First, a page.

The taste of summer

Fri, 07/30/2021 - 9:15am

August morning song is starting just a little bit later and is just a little shorter than it was in July. Even so, the power of the Carolina wren’s “tea kettle, tea kettle, teeeeee” at 5 a.m. is impressive, rousing, and more effective than a bugle call – at least to me. I’ve always been a morning-person; waking at first light ready to taste the day.
August is the one whole month where summer can be embraced and enjoyed. It doesn’t have the Block Island stresses of getting ready and launching the summer economy. By August, we on Block Island are well into our summer stride. The shakedown period of seasonal openings (houses, businesses, boats, programs, etc.) is over and glitches are overcome by repair, rescheduling or rethinking goals and expectations. In August there is a sense of summer relaxation, it is a time to sample and enjoy the smorgasbord of summer delights: time with visiting friends – old and new; time at the beach – the water is both warmer and refreshingly cool; time foraging for everything from blackberries to sea bass; time for harvesting and savoring fresh garden produce – have you had your first fresh off-the-vine tomato yet? And, it is a time to walk and explore the island’s nature spaces; they are in a season of lushness with new views, new colors, and new textures.
August is the time to taste the summer. There are flavors that can only be savored in August. In addition to garden offerings (your own or a friend’s) there are wild offerings. Sun-warmed blackberries are delectable. Grilled bluefish or striped bass tastes especially good when eaten with friends on a porch in the lingering light. By the end of August there will be rose hips ready for making jelly or steeping in tea. And, of course, shellfish abounds in the island waters – the most delectable quahog you’ll ever eat is the one you dug with your own hands or feet and slurped from the half-shell. Or perhaps even better, the ones presented to you as an offering of generosity and shared with others on the deck served with wine-flavored butter.
The Dog Days of summer (a reference to Sirius the dog star) will end on August 11. Traditionally the Dog Days are oppressive. After they pass it is time to savor the remaining summer days. As a living being, we have many ways of sensing our environment, but August is a great time to hone your sense of taste and sample the tang of summer.
What tastes will you relish during August’s microseasons? In this year-long series of monthly articles I have taken to heart the truth that each season is not a three-month period but rather a continuum of microseasons (each about five days long) that more specifically express the nuanced and varied nature of any season. Like the seasons of one’s life, it is the rich assortment and accumulation of discrete flourishing that make the whole being – or the whole season.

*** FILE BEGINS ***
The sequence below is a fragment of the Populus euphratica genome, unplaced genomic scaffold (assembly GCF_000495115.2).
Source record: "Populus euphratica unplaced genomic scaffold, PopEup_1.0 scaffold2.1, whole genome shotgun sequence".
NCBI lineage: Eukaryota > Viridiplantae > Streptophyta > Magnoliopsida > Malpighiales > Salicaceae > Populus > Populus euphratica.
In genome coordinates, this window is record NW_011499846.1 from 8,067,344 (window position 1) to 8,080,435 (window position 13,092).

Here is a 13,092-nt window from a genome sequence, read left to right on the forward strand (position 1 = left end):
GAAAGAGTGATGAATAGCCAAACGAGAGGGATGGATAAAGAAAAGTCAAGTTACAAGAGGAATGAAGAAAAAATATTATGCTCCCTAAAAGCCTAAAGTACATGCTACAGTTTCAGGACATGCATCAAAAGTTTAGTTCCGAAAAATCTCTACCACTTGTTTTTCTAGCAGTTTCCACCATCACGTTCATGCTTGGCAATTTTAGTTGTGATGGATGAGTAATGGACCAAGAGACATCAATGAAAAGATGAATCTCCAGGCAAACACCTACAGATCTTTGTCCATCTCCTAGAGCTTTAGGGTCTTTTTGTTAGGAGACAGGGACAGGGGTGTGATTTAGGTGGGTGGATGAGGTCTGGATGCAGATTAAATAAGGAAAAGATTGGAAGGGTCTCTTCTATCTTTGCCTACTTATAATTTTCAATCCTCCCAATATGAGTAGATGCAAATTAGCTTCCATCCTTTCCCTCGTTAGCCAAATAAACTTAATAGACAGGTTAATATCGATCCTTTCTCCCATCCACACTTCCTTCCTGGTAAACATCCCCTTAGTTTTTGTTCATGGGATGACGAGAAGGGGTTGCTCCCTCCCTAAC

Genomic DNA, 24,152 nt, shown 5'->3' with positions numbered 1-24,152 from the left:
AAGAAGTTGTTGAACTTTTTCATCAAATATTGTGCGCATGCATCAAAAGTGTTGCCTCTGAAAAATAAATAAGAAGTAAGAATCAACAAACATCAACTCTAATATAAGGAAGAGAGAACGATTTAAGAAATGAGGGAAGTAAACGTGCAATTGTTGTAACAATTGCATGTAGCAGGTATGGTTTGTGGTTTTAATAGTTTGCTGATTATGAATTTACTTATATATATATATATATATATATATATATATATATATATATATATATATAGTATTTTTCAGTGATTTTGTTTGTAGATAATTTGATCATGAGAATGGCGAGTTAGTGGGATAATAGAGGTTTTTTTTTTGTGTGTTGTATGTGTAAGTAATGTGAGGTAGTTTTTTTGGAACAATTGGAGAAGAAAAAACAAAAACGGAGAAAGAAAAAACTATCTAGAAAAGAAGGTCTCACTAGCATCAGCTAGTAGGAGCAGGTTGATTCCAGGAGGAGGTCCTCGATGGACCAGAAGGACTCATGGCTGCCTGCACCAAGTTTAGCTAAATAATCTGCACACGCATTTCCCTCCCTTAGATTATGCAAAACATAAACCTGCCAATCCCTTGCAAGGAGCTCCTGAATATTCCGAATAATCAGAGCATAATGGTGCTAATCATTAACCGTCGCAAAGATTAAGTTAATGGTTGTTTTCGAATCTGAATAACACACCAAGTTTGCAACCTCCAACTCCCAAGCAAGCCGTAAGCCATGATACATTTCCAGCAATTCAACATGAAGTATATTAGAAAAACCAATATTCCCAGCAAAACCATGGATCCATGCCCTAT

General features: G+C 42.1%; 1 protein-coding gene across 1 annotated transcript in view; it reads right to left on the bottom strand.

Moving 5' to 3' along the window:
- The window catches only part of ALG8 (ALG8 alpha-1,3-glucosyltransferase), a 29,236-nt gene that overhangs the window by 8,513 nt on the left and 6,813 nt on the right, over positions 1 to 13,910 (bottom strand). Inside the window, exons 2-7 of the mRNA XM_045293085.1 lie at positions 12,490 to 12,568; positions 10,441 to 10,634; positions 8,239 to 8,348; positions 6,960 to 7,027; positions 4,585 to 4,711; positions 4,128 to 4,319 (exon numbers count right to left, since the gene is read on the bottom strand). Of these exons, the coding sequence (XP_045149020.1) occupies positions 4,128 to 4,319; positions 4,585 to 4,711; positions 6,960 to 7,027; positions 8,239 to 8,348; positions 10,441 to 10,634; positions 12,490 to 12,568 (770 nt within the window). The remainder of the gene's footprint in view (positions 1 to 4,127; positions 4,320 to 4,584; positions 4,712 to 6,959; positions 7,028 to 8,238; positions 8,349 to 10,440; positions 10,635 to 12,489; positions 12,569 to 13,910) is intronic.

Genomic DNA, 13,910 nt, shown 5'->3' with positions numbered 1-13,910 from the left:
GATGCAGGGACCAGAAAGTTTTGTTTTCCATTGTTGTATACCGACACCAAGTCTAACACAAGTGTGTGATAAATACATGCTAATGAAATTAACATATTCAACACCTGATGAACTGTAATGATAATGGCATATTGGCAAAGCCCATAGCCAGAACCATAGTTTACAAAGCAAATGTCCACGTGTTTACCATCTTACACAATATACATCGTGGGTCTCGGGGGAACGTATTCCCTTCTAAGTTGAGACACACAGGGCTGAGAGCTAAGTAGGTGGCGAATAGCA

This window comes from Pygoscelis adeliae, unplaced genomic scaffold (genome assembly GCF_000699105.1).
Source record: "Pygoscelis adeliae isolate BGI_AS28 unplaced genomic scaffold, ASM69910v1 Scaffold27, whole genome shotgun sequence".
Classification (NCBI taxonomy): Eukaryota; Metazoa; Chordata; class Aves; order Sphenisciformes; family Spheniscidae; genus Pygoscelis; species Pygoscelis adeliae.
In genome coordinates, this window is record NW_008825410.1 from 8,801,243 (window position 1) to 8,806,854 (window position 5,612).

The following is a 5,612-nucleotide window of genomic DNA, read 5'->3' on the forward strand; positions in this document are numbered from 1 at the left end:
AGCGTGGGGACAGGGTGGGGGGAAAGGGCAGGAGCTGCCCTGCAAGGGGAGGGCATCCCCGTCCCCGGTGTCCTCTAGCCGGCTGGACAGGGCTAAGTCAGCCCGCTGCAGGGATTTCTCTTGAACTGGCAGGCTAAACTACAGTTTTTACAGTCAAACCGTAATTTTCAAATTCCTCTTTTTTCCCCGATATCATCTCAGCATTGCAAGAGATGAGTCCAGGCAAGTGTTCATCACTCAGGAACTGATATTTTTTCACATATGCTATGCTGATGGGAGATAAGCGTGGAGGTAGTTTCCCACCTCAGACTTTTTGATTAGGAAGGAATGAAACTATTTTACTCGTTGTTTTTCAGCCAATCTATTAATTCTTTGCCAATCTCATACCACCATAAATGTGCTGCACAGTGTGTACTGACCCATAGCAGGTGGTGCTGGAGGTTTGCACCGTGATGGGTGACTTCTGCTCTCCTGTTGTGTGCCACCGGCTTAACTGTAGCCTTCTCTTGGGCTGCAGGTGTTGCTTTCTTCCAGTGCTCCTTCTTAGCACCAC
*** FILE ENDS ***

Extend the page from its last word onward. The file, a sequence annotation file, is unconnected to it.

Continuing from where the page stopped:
Fledging piping plover: August 3 – August 7
Block Island’s breeding shorebirds and waders – piping plover, willet, American oystercatcher, great egret, snowy egret and night-herons are fledging. Look for them at Andy’s Way or feeding at seaweed-strewn shorelines. And, it is time to taste early tomatoes, and relish the mysteries of an August summer day.

Fluttering bats in the evening: August 8 – August 12
Little brown bats (and others) will be around the island’s evening skies for the next two months catching mosquitos and other insects on the wing in the evenings and early mornings. The second week of August is a great time to look for some of the island’s most exotic and flamboyant plants, such as ghost pipe and Turks’ cap lily. August 9 and 10 will be the days of the lowest tides this month – a good time for digging clams and hunting mussels. The New Ghost Pipe Moon will occur at 9:50 a.m. on Aug. 8. The Perseid Meteor Showers (7/17 to 8/24) will peak on Aug. 12.
The monarch is a caterpillar: August 13 – August 17
Monarch caterpillars are nibbling common milkweed leaves and each will soon transform into a gem-like jade chrysalis. Mid-August is the time of singing cicadids, early warbler migrants, and peak blackberry deliciousness.

The reign of Queen Anne’s lace: August 18 – August 22
Queen Anne’s lace is beautiful coming and going whether in bud, full bloom or as dried flower heads releasing seed, this flower is gorgeous on any table. This is also the season of late summer flower flourishing. Sea lavender will grace the shoreline of the New Harbor, rose mallows will ring the edges of freshwater ponds, and early goldenrod will start the two-month parade of the many goldenrod species. And, home gardens will be burgeoning with zucchini, eggplant and tomatoes – Ratatouille anyone? The Full Sea Lavender Moon will occur at 8:02 a.m. on Aug. 22.
Blue crab giants: August 23 – August 27
After a summer of growth, the newly molting blue crabs will be astonishing in size but leave them unmolested until after their spawning season thus yielding future generations. Better to dine on grilled swordfish or black sea bass.

Beach plums and golden sun: August 28 – September 1
By the end of August, the hue of sunlight will start to shift to a more golden – less hawkweed-ish – shade of yellow. Migrating shorebirds from their northern breeding areas will appear and rose hips will be ripe and ready to pick. And, if it is a good year, beach plums will be ripening and ready for harvest – watch out for the poison ivy.
To share with others your favorite August taste – literally or figuratively – sign up for one of The Nature Conservancy’s daily programs where you’ll be treated to a feast of summer flavorings. Go to for the weekly schedule.